By Jessica Daniels, BDO Staff Writer
If you are a chronic migraine sufferer, then you’ve probably had to cancel or change your plans a time or two.
“Folks with migraine [often] feel guilt, shame, and loneliness,” says Steven Baskin, PhD, the co-director of behavioral medicine services at the New England Institute for Neurology and Headache and an attending psychologist at Greenwich Hospital of Yale–New Haven Health.
Studies show that isolation can also be harmful and cause those living with migraine to grapple with extra stress and skip out on treatment, which can cause their symptoms to worsen.
If you feel lonely, you aren’t alone, SELF notes. Around 39 million people in the US live with migraine.
“There’s nothing wrong with you for experiencing this,” Anna Holtzman, LMHC, a New York City–based licensed mental health counselor who treats people with chronic pain, tells SELF.
Fortunately, as summer approaches and your friends and family begin planning more social gatherings and activities, there are ways you can have a thriving social life without causing yourself pain and discomfort.
1. Surround yourself with people you can trust.
If your friends get frustrated that you are ditching your plans and don’t understand what you are going through, it’s time to surround yourself with people who understand what you are going through and the importance of prioritizing your health.
This is crucial because judgment and feelings of guilt from others could convince you to avoid future social events entirely, according to Holtzman.
When sharing your experiences with migraine, consider who you decide to open up to.
“You don’t need to share it with everyone in your life, but you do need to find the people you feel safe with,” Holtzman says. Who are the most nonjudgmental and caring people—or maybe just the best listeners—in your life? Chances are, those people will respond empathetically to your experience with migraine, Holtzman says.
Your loved one may not fully understand what it feels like to suffer from a migraine, however, it doesn’t mean that they don’t
have compassion for what you are going through.
If you find yourself needing someone who can relate to you on a deeper level, a support group can help. Through a support group, you may find that it is easier to share your experiences with others who have experienced the same thing. Support groups can also offer tips on how to prioritize your time with friends and family, SELF notes.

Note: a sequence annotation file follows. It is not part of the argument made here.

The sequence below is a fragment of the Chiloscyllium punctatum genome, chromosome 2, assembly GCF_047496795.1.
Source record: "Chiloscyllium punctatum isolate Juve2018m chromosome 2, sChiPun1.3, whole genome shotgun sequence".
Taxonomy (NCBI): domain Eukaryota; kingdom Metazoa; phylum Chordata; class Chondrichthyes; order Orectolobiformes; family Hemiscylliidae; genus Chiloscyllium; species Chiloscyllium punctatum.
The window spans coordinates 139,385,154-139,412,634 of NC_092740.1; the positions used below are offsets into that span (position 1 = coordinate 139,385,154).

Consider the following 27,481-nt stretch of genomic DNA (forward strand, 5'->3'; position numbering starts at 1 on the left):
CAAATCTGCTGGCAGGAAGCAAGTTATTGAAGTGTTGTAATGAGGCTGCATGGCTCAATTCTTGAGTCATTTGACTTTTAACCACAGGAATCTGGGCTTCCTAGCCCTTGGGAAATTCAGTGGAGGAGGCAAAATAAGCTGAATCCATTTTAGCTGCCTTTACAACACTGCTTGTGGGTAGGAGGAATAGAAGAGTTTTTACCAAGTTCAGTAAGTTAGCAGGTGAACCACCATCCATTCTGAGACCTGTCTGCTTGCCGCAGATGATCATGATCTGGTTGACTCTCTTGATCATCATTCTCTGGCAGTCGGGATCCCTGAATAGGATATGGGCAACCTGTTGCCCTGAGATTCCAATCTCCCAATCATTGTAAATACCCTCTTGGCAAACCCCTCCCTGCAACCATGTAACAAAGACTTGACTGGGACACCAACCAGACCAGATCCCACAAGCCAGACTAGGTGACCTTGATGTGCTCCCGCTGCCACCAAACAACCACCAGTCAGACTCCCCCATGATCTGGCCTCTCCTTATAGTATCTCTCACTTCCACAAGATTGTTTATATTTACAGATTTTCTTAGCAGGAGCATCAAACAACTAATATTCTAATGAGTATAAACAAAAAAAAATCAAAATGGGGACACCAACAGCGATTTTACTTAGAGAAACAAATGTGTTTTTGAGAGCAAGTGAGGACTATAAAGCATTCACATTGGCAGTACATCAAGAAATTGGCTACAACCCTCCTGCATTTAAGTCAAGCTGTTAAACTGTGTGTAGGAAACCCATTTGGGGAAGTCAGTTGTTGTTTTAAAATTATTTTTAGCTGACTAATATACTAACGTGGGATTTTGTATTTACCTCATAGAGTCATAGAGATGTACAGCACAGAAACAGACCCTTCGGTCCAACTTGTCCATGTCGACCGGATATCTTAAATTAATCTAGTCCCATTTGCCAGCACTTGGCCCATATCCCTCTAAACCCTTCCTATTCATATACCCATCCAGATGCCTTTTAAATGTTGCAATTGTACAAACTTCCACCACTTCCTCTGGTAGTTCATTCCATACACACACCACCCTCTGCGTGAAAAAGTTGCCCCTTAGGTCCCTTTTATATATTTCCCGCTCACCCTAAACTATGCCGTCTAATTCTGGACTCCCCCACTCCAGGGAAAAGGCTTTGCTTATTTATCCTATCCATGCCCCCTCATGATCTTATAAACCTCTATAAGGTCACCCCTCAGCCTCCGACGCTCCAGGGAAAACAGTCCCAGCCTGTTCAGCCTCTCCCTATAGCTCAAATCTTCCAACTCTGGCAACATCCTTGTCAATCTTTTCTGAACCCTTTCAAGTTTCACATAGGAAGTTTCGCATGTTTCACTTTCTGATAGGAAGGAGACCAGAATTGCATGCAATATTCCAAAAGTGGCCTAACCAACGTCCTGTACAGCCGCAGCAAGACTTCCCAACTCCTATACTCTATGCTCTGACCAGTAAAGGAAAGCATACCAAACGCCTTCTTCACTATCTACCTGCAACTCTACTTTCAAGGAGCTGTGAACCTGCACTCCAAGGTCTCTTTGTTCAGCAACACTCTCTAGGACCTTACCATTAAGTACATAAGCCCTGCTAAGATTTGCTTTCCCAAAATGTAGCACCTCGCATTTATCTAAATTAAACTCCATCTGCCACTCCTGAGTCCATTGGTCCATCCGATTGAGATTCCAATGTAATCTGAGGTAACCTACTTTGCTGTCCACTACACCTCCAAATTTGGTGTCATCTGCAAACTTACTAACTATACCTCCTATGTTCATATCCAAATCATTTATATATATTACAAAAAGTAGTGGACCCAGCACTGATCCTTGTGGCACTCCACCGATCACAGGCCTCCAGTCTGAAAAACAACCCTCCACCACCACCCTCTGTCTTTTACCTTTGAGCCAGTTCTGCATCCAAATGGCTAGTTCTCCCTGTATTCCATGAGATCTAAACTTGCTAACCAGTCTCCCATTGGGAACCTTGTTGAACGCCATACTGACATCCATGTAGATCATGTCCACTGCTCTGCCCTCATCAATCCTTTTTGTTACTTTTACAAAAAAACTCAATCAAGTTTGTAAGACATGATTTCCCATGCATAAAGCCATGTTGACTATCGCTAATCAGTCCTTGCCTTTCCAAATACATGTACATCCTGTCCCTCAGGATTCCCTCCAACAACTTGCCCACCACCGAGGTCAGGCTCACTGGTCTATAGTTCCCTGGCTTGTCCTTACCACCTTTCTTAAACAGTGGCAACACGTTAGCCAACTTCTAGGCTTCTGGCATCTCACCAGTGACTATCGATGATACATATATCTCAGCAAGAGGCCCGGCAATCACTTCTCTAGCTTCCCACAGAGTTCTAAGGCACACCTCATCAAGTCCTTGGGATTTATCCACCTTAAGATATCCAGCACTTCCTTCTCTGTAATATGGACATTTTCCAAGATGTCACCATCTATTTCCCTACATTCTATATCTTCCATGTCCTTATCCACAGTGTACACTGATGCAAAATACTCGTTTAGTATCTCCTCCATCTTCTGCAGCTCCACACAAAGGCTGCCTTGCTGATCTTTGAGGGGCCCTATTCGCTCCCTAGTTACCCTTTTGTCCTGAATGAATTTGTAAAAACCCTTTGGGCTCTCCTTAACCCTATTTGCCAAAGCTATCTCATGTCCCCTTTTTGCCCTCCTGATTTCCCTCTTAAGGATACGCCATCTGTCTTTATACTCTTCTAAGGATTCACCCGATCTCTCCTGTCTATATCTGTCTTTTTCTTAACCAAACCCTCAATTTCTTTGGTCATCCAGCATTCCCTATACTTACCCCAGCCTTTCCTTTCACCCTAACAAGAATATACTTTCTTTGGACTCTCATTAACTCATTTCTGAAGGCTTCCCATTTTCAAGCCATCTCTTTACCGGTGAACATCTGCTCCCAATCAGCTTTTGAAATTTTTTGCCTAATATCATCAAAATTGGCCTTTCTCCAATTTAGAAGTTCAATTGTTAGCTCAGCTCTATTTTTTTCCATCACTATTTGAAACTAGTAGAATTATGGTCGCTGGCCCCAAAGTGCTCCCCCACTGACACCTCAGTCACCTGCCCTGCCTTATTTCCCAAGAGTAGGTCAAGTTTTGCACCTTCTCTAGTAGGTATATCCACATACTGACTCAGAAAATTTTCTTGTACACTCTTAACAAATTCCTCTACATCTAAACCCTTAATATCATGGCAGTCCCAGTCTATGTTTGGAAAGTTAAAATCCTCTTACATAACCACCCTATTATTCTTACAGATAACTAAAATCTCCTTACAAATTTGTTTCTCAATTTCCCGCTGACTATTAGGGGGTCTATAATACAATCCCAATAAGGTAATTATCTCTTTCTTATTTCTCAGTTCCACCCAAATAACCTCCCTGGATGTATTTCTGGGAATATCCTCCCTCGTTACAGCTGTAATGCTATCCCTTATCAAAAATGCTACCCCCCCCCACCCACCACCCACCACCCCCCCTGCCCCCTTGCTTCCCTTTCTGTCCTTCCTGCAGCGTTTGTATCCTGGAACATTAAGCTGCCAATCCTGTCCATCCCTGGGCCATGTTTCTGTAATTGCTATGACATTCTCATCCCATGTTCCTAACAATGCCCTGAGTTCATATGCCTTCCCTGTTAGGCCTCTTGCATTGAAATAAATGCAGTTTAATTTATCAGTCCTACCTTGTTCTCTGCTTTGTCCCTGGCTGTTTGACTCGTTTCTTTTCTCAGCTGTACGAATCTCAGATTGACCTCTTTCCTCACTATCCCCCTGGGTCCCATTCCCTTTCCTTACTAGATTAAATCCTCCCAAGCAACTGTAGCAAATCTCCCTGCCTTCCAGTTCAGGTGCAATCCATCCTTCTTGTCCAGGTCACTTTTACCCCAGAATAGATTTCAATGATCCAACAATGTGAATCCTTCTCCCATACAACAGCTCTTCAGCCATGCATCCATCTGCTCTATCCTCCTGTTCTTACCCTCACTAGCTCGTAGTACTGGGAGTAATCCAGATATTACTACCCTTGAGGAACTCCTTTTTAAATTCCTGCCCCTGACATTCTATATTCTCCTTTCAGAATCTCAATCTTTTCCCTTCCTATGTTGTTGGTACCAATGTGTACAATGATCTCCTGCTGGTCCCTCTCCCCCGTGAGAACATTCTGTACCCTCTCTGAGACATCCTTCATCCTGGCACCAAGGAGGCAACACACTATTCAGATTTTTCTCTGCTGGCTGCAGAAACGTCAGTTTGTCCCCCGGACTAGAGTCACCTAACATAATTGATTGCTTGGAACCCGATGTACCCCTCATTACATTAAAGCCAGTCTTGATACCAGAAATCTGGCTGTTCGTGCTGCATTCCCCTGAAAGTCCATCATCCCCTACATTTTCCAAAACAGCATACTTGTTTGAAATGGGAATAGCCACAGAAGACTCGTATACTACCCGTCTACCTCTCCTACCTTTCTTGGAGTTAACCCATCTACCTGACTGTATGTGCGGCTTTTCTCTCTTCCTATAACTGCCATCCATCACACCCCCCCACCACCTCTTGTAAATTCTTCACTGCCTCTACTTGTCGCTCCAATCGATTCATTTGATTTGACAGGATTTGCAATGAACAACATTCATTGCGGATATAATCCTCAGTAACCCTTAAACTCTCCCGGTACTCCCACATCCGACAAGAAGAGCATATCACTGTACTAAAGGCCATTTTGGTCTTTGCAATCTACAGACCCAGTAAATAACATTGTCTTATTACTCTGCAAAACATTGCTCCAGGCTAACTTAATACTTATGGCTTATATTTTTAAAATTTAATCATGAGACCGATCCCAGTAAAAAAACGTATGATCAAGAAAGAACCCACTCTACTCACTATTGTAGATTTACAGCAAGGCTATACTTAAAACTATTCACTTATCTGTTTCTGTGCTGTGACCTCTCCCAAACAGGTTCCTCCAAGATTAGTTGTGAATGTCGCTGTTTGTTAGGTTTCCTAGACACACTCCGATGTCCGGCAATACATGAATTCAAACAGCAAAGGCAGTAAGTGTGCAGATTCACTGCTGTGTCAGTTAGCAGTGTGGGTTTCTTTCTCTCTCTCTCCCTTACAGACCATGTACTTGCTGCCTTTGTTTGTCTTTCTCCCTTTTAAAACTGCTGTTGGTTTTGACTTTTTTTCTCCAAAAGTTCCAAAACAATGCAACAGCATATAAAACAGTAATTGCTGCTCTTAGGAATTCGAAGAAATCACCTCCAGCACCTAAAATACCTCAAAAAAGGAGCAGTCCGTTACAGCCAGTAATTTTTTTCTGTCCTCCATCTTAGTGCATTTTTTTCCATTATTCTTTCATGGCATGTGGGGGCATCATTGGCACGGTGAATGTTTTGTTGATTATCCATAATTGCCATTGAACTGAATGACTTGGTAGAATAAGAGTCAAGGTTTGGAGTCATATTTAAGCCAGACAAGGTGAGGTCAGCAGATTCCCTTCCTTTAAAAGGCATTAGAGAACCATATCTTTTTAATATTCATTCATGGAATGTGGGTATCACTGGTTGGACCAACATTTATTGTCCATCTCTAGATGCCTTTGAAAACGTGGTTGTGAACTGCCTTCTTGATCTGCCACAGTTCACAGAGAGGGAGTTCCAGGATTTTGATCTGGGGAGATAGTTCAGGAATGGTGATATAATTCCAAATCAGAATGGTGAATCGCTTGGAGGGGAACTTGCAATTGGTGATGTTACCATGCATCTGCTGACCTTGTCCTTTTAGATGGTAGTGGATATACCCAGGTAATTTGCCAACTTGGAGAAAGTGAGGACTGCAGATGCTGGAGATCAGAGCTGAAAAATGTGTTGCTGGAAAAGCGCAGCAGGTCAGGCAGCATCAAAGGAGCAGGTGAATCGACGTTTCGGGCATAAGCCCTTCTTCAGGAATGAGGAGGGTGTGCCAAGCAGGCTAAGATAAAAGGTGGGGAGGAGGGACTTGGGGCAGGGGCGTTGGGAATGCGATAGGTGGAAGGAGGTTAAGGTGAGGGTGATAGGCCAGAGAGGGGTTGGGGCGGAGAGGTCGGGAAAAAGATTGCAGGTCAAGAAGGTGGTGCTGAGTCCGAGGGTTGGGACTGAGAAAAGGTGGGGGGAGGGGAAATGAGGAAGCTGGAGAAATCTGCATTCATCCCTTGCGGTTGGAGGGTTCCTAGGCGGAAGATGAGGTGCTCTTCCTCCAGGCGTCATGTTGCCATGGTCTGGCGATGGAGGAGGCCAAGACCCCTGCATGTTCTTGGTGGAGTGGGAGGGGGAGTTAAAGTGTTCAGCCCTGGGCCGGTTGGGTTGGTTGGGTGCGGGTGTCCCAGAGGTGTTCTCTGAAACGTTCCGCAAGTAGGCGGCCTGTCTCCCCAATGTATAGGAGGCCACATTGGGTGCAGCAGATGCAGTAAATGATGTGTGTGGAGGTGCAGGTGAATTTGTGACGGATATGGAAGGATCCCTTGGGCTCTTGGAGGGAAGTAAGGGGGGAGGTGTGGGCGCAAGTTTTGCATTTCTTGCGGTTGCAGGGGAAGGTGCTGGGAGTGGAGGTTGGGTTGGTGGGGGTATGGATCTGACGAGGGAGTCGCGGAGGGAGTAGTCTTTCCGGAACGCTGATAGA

“Other people living with migraine can validate your experience and remind you that you’re not alone—which can help you feel safe to open up again and connect with others,” Holtzman explains.
2. Be clear about how your loved ones can help.
Migraine impacts everyone differently, so your friends and family won’t be able effectively to help you if they don’t know how migraine impacts you physically and emotionally.
What can your loved ones do for you when symptoms strike? Do words of encouragement help? If so let them know.
Or maybe you prefer silence. If that’s the case, Holtzman advises letting them know in a calm manner so that they don’t take it personally.
According to Holtzman open, honest conversations before, during, and after migraine attacks can reduce the stress you may feel of trying to hide. Because stress contributes to headaches, this may also help prevent future episodes, according to a study.
3. Make flexible plans that work for you.
There is no one size fits all way to connect with your loved ones. If you find that the traditional way is difficult, you can adjust to something that is more flexible and comfortable for you.
Here’s what Alison LaCoss, a 34-year-old mom of three whose social life has been impacted by migraine suggests:
Find a meetup spot that makes you feel safe
Because heat, pollen and bright lighting often trigger migraine for LaCross she suggests meeting at a museum instead of a park.
Is there a restaurant near your home that you’ve been meaning to try out? This may be the perfect time to try it out because it’ll allow you to get back home quickly if you get an abrupt headache.
Zoom and FaceTime are also great ways to chat on days when your symptoms are really intense.
Schedule around your symptoms
Predicting when a migraine will attack isn’t always easy. However, you probably have a good sense of when they usually happen. For LaCross, her symptoms usually hit in the morning and last a few hours. This allows her to schedule her plans throughout the afternoon and evening with plenty of rest and recovery.
Because migraine can be unpredictable, having a backup plan for days when your headache won’t go away can be helpful.
“I’ll either try to reschedule plans for another day or come up with ways to adjust [them] so they’ll work better for me,” LaCross tells SELF.
Chronic migraine can impact your life, but that doesn’t mean you have to wave goodbye to a social life altogether. Hopefully, these tips help you get some much-needed time with your family and friends.